Natural ytterbium is a mixture of seven stable isotopes, which completely are present at concentrations of 0.3 parts per million. This element is mined in China, the United States, Brazil, and India in form of the minerals monazite, euxenite, and xenotime. The ytterbium concentration is low because it is found only among many other rare-earth elements; more than that, it is among the least plentiful. Once (pulled out or taken from something else) and prepared, ytterbium is somewhat dangerous as an eye and skin irritant. The metal is a fire and explosion danger/risk.

Physical properties
Ytterbium is a soft, bendable and (able to be flattened or drawn into wire) chemical element that displays a bright silvery shine when total/totally/with nothing else mixed in. It is a rare-earth element, and it is easily (mixed with and became part of a liquid) by the strong mineral acids. It reacts slowly with cold water and it oxidizes slowly in air.[7]

Ytterbium has three give out/set asideropes labeled by the Greek letters alpha, beta and gamma; their change temperatures are aˆ’13 °C and 795 °C,[7] although the exact change temperature depends on the pressure and stress.[8] The beta give out/set asiderope (6.966 g/cm3) exists at room temperature, and it has a face-centered cubic crystal structure. The high-temperature gamma give out/set asiderope (6.57 g/cm3) has a body-centered cubic (very clear/related to things that look like little pieces of clear glass) structure.[7] The alpha give out/set asiderope (6.903 g/cm3) has a six-sided (very clear/related to things that look like little pieces of clear glass) structure and is stable at low temperatures.[9] The beta give out/set asiderope has a metallic electrical (ability to let electricity flow) at (usual/ commonly and regular/ healthy) (related to the air outside) pressure, but it becomes an (element used to make electronic circuits) when exposed to a pressure of about 16,000 atmospheres (1.6 GPa). Its electrical resistivity increases ten times upon (press or force into a smaller space)ion to 39,000 atmospheres (3.9 GPa), but then drops to about 10% of its room-temperature resistivity at about 40,000 atm (4.0 GPa).[7][10]

In contrast with the other rare-earth metals, which usually have antiferromagnetic and/or ferromagnetic properties at low temperatures, ytterbium is paramagnetic at temperatures above 1.0 kelvin.[11] However, the alpha give out/set asiderope is diamagnetic.[8] With a melting point of 824 °C and a boiling point of 1196 °C, ytterbium has the smallest liquid range of all the metals.[7]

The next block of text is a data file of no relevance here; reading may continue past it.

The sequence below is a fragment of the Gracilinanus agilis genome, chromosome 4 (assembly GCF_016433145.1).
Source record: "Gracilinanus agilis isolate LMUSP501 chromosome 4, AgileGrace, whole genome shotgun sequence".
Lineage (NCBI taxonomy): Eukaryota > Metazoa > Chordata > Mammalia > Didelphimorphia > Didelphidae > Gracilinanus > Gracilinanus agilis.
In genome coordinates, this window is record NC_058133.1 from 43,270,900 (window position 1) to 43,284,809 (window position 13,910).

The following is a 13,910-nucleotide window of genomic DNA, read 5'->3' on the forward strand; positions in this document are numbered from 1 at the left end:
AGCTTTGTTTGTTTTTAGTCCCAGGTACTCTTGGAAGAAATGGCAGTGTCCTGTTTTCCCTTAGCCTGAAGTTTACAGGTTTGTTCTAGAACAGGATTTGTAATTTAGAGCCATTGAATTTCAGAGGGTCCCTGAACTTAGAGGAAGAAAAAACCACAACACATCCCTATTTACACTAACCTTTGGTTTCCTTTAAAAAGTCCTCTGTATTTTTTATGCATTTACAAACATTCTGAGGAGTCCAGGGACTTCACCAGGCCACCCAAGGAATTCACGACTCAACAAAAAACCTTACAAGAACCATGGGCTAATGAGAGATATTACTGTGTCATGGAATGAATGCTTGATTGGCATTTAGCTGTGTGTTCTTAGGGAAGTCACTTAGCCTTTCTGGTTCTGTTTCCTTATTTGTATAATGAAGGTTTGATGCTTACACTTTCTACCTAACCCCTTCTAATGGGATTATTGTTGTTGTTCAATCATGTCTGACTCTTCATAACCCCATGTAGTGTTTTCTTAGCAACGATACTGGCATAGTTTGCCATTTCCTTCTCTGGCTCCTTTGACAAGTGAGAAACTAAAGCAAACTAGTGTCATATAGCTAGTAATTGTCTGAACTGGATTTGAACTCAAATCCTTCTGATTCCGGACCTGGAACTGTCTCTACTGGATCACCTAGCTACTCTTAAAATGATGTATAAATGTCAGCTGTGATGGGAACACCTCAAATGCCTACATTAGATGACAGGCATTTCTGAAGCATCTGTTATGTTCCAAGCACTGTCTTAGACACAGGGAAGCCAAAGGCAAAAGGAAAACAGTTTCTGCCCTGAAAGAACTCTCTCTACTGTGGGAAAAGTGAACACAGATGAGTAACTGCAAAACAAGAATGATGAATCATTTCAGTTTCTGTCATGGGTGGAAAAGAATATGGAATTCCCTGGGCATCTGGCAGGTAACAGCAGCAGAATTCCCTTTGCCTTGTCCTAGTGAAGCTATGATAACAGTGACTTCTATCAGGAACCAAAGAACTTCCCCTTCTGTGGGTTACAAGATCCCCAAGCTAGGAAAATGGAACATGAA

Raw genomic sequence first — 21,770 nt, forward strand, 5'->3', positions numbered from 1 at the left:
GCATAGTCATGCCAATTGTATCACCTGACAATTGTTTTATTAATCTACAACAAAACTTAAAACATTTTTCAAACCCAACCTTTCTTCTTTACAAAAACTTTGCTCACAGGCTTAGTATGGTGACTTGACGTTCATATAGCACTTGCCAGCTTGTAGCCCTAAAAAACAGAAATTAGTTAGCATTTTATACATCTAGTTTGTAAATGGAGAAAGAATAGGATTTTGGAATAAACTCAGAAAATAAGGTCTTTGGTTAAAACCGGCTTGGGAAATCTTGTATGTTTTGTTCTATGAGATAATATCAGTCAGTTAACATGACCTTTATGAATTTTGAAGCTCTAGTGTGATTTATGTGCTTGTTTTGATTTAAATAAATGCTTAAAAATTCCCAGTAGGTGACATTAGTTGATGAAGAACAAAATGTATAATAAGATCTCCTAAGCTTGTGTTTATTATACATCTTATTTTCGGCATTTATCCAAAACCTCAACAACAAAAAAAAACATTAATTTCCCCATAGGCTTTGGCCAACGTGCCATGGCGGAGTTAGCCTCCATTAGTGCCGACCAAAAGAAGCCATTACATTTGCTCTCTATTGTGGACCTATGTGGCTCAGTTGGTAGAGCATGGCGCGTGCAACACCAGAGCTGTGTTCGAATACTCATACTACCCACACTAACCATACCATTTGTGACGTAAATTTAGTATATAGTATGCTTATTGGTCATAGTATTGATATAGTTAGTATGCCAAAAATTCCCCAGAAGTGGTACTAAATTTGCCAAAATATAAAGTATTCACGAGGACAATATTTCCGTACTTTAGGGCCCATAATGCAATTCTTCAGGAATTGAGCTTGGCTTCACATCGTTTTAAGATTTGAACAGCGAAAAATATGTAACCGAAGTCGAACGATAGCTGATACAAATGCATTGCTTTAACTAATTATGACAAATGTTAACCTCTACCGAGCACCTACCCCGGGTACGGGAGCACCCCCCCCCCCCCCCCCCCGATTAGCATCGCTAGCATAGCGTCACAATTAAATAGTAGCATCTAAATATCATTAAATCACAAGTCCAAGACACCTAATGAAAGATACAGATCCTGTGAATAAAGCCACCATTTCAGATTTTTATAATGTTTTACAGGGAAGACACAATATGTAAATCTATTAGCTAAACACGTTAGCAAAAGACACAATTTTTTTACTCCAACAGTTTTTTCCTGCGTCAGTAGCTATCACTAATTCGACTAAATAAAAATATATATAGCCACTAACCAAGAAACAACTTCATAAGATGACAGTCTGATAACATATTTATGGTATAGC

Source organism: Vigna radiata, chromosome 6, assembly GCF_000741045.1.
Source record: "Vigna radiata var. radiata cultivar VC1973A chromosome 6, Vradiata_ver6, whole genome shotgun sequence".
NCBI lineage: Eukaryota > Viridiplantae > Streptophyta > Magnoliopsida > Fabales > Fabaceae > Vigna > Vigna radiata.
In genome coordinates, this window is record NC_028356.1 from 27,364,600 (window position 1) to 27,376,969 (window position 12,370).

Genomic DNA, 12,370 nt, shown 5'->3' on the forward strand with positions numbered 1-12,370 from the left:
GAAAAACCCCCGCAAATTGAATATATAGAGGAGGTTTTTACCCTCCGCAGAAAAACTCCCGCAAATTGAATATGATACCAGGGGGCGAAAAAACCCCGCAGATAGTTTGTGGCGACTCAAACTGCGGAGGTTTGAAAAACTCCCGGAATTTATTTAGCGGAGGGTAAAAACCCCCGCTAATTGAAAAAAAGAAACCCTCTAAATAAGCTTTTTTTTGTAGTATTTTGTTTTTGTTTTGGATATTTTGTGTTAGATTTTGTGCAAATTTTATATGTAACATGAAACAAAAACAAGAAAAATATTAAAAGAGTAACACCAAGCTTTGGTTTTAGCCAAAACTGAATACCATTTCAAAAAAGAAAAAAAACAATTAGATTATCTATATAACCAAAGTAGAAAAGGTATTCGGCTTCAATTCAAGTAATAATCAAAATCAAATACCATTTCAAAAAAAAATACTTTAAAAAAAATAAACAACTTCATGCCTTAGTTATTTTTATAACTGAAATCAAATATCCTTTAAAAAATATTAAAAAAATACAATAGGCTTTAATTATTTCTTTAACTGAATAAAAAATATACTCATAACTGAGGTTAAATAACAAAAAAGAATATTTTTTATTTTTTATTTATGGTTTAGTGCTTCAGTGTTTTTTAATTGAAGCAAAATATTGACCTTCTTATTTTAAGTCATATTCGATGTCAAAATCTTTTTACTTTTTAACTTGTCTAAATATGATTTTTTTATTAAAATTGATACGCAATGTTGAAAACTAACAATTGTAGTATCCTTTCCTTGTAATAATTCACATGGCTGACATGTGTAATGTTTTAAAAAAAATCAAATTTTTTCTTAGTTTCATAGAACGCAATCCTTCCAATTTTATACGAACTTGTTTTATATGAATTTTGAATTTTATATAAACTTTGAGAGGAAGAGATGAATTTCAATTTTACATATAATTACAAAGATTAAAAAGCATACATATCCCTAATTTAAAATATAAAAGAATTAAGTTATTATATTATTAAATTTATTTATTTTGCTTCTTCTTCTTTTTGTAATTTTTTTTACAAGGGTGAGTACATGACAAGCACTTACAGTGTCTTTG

Opposite to most other lanthanides, which have a close-packed six-sided (something made of crossed strips of wood, metal, etc.), ytterbium makes crystals/becomes clear and real in the face-centered cubic system. Ytterbium has a density of 6.973 g/cm3, which is much lower than those of the close-by lanthanides, thulium (9.32 g/cm3) and lutetium (9.841 g/cm3). Its melting and boiling points are also much lower than those of thulium and lutetium. This is due to the closed-shell electron setup of ytterbium ([Xe] 4f14 6s2), which causes only the two 6s electrons to be available for metallic (gluing or joining together of two things) (in contrast to the other lanthanides where three electrons are available) and increases ytterbium’s metallic radius.[9]

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How oxygen concentrators work

Let’s learn about DUBNIUM!


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Dubnium is a synthetic chemical element with the symbol Db and atomic number 105. Dubnium is highly radioactive: the most stable known isotope, dubnium-268, has a half-life of about 28 hours. This greatly limits extended research on dubnium.

Dubnium does not occur naturally on Earth and is produced artificially. The Soviet Joint Institute for Nuclear Research (JINR) claimed the first discovery of the element in 1968, followed by the American Lawrence Berkeley Laboratory in 1970. Both teams proposed their names for the new element and used them without formal approval. The long-standing dispute was resolved in 1993 by an official investigation of the discovery claims by the Transfermium Working Group, formed by the International Union of Pure and Applied Chemistry and the International Union of Pure and Applied Physics, resulting in credit for the discovery being officially shared between both teams. The element was formally named dubnium in 1997 after the town of Dubna, the site of the JINR.

Theoretical research establishes dubnium as a member of group 5 in the 6d series of transition metals, placing it under vanadium, niobium, and tantalum. Dubnium should share most properties, such as its valence electron configuration and having a dominant +5 oxidation state, with the other group 5 elements, with a few anomalies due to relativistic effects. A limited investigation of dubnium chemistry has confirmed this. Solution chemistry experiments have revealed that dubnium often behaves more like niobium rather than tantalum, breaking periodic trends.

Predicted properties